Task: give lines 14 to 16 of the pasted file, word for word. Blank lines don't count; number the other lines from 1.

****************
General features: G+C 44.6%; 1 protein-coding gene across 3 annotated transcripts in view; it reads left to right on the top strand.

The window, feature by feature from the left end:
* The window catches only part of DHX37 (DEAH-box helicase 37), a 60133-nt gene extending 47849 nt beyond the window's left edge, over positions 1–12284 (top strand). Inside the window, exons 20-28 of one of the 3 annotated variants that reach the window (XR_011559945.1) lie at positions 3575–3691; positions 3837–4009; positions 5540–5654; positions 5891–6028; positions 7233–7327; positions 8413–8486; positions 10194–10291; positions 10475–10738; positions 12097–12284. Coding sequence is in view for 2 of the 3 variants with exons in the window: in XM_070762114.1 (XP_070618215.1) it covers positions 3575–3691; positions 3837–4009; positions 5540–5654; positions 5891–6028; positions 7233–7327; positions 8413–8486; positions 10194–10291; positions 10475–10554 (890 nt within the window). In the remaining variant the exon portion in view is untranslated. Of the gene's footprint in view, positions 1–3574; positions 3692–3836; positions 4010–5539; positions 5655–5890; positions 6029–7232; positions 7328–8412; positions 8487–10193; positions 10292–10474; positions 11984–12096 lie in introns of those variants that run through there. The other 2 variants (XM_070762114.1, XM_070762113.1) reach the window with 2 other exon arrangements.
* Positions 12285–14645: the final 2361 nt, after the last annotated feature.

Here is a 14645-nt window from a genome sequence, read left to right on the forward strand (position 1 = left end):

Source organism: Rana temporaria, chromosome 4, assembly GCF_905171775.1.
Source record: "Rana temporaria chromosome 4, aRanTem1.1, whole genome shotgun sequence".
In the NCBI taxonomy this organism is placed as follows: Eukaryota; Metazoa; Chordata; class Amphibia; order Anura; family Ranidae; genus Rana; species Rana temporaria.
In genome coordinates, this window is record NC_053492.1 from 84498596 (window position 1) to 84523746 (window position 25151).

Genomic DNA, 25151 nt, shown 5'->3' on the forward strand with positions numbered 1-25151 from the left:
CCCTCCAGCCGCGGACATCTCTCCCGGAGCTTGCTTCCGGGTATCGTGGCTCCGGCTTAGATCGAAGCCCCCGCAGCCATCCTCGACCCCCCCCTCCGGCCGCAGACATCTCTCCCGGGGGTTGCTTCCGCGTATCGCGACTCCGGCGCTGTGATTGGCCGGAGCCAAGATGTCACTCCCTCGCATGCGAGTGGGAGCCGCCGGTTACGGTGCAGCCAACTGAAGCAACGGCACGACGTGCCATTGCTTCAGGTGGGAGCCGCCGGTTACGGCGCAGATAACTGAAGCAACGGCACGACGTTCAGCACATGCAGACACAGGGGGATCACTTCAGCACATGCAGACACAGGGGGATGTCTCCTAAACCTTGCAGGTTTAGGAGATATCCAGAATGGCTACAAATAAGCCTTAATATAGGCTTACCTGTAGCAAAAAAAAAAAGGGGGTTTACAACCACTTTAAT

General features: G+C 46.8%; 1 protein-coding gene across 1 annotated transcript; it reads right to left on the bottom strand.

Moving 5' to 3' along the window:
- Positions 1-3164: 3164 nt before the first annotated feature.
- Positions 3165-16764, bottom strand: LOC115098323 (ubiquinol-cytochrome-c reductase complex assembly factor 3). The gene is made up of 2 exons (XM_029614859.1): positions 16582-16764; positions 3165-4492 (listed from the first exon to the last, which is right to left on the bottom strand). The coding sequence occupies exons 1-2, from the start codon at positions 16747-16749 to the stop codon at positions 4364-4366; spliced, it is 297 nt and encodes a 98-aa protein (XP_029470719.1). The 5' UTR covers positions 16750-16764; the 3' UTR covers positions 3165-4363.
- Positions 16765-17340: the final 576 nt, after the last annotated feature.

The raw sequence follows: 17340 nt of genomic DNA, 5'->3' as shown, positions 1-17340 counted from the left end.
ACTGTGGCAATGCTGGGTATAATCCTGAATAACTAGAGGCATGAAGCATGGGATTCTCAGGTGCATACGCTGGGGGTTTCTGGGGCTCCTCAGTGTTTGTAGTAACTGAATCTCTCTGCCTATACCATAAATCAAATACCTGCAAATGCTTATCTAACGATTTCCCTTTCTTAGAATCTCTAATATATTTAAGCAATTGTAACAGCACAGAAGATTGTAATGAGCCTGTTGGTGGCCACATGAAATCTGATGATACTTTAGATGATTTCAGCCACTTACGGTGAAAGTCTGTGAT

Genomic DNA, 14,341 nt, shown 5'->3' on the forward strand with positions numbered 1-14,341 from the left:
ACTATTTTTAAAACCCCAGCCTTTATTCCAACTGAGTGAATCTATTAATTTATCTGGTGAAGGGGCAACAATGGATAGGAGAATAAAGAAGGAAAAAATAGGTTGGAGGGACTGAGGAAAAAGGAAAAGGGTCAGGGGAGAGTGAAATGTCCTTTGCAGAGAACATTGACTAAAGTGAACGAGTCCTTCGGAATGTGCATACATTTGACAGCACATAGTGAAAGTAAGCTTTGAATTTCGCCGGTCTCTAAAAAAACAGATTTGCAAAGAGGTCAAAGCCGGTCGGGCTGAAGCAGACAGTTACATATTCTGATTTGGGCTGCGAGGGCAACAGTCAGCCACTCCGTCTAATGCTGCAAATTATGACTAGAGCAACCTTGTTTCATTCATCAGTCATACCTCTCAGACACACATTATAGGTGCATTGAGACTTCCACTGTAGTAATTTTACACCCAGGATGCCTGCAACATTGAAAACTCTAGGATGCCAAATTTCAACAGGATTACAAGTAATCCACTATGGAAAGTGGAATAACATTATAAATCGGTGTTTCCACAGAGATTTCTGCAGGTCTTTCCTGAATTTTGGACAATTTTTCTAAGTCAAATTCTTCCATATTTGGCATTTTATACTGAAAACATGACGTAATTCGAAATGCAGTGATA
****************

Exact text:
- Positions 1-3164: 3164 nt before the first annotated feature.
- Positions 3165-16764, bottom strand: LOC115098323 (ubiquinol-cytochrome-c reductase complex assembly factor 3). The gene is made up of 2 exons (XM_029614859.1): positions 16582-16764; positions 3165-4492 (listed from the first exon to the last, which is right to left on the bottom strand). The coding sequence occupies exons 1-2, from the start codon at positions 16747-16749 to the stop codon at positions 4364-4366; spliced, it is 297 nt and encodes a 98-aa protein (XP_029470719.1). The 5' UTR covers positions 16750-16764; the 3' UTR covers positions 3165-4363.
- Positions 16765-17340: the final 576 nt, after the last annotated feature.